Missouri Amendment 3 Campaign Closes Down For Good
Teach Great, the Rex Sinqufield-backed campaign to drastically change the way teachers are evaluated in Missouri, has shut down.
Last week, late in the day on Sept. 9, Teach Great spokesperson Kate Casas issued a statement saying the organization would not pursue the Amendment 3 campaign. She said that instead Teach Great would embark on a statewide listening tour and that it looked forward to working with elected officials on other grassroots efforts.
Instead, she now says, Teach Great is closing its doors for good.
"We realized after traveling around the state, doing surveying, that this was not the right time to deal with this issue," says Casas.
Amendment 3 is a darling of conservatives in Missouri.
It would do several things. First, it would limit teacher contracts to no more than three years. It would also prohibit teachers from negotiating any classroom evaluation system. And the thing that probably galvanized the opposition: it would require that teacher’s pay and retention to be based primarily on student performance data.
And that has not set well with a range of educators in Missouri.
"It’s about taking away that local control. It’s about an evaluation system that would overly burden local school districts both financially and from a time stand point," says Dr. Bill Nicely who is superintendent of the Kearney, Mo., school district.
He says the state already requires student achievement to be factored into evaluations for teachers and administrators.
But as soon as educators saw they were up against Rex Sinquefield, the millionaire conservative activist from St. Louis, they organized.
According to campaign finance records with the Missouri Ethics Commission, Sinquefield has personally sunk $1.6 million into Teach Great, which has been campaigning for Amendment 3 since January 2012.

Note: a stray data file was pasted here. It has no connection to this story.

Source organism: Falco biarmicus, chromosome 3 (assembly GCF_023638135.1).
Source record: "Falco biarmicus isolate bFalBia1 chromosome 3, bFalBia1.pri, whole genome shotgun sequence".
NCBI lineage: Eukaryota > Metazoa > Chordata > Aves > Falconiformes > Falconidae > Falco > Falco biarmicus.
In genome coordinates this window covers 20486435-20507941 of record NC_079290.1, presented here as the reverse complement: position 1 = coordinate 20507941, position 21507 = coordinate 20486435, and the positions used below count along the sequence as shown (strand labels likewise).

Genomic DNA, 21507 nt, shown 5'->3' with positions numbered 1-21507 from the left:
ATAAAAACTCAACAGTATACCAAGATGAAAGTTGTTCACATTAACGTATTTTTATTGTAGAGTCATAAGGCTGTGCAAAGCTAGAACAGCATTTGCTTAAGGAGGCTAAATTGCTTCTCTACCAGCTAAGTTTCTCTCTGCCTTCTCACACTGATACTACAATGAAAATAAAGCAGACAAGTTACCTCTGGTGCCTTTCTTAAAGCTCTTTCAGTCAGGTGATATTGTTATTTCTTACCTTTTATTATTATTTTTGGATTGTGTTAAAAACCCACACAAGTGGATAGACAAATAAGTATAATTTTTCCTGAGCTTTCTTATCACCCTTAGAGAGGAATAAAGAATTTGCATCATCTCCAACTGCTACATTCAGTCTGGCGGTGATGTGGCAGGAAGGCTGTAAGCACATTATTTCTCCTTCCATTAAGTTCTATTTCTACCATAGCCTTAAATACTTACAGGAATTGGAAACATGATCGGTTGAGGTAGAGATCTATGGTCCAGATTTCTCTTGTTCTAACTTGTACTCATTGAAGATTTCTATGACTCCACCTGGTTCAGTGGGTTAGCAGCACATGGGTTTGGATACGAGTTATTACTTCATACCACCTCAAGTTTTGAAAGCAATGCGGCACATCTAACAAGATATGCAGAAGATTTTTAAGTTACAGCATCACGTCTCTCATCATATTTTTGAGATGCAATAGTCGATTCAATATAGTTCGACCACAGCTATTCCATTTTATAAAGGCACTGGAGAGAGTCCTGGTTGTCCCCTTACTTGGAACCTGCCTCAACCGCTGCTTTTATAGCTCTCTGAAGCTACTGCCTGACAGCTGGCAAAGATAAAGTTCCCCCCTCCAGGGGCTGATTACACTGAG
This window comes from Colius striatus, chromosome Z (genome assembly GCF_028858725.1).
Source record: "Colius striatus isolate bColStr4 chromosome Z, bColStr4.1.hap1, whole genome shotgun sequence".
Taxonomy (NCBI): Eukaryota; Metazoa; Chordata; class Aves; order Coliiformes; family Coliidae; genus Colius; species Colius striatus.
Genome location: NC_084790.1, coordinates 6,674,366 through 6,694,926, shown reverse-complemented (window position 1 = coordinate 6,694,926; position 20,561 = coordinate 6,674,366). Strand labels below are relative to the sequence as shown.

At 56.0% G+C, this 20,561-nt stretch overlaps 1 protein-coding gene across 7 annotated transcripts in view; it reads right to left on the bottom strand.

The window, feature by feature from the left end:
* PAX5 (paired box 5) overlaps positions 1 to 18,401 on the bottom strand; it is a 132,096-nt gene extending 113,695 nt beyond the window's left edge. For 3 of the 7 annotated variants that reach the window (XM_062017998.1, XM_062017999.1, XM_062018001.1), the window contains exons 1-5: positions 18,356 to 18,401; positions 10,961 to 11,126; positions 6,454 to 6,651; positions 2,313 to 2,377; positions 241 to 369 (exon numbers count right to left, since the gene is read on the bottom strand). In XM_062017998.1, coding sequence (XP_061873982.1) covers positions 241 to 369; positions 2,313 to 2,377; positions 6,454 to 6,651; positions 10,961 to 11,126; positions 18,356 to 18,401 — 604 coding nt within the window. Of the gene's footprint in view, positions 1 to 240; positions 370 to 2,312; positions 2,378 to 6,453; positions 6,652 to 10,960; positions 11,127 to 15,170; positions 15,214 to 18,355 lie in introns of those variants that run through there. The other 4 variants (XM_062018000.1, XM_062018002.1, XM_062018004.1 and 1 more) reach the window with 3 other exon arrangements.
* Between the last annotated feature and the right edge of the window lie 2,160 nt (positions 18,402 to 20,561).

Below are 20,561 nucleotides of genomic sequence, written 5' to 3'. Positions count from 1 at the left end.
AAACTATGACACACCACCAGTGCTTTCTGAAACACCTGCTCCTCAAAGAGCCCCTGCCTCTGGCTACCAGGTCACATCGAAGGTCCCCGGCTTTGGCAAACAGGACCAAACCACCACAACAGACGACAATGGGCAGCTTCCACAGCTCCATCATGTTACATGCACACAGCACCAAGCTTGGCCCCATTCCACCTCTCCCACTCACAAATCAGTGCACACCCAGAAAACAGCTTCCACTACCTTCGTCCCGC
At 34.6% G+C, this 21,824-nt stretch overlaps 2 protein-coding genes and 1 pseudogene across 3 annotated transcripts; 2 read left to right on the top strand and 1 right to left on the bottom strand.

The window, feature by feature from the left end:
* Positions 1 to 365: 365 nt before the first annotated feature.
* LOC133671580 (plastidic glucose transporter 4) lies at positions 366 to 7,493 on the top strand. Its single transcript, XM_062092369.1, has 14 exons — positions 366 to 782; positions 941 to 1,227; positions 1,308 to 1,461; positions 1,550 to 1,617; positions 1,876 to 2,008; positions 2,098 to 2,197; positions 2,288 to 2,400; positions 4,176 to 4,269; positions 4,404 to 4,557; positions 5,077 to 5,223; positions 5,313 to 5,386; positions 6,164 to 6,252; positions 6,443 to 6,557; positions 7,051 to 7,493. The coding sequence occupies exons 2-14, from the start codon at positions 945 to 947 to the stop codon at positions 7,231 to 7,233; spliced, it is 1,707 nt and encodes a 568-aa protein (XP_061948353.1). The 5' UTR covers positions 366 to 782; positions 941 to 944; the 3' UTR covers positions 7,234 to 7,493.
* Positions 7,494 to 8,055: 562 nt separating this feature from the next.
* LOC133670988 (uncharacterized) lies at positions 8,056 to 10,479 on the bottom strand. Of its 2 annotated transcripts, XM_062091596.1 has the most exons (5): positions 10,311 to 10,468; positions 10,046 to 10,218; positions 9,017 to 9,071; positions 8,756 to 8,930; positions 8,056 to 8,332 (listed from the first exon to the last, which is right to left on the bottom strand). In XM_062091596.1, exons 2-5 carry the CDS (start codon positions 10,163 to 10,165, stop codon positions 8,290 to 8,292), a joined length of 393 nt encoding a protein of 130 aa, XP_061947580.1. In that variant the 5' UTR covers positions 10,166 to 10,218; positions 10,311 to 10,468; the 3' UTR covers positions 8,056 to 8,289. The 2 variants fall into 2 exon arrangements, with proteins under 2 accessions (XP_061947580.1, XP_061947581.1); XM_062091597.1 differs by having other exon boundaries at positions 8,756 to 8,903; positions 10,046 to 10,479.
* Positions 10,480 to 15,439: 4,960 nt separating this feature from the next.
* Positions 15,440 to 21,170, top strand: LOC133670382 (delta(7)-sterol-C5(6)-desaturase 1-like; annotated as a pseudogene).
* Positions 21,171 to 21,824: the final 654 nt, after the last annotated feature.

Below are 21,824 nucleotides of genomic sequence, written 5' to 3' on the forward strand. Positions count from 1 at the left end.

Teach Great, according to campaign finance records, has spent $1.4 million. About $1.1 million of that was spent with a company called National Petition Management from Brighton, Mich., who gathered signatures all around the state to get Amendment 3 on the November ballot.
"I don’t think it was a waste of money. It’s an important issue. We certainly were able to talk about the issue. We worked out what we think was really some good language for a constitutional amendment," Casas says.
Teach Great abandoning the campaign and closing down took everybody by surprise.
"Absolutely I was surprised. A lot of money was spent by one individual to put this amendment on the ballot. He spent a lot of money," says Donald McFarland who was hired to run the campaign opposing Amendment 3.
Protect Our Local Schools is a coalition of almost every major education association in Missouri. The Missouri School Board Association, the Missouri National Education Association, The Missouri Association of School Administrators are all members.
Even though Sinquefield and Teach Great have abandoned the campaign, Amendment 3 is still on the ballot.
McFarland admits, he’s worried and his campaign will press forward.
"You know, we’ll be writing letters to the editor. We’ll be talking to editorial boards across the state. We’ll have some TV. You’ll see all of the elements of a campaign that your would ordinarily see because it’s that serious."
If Amendment 3 fails in November chances are the changes it calls for will resurface.
Sinquefield could try to push those through the legislature or he could try once more to change the constitution.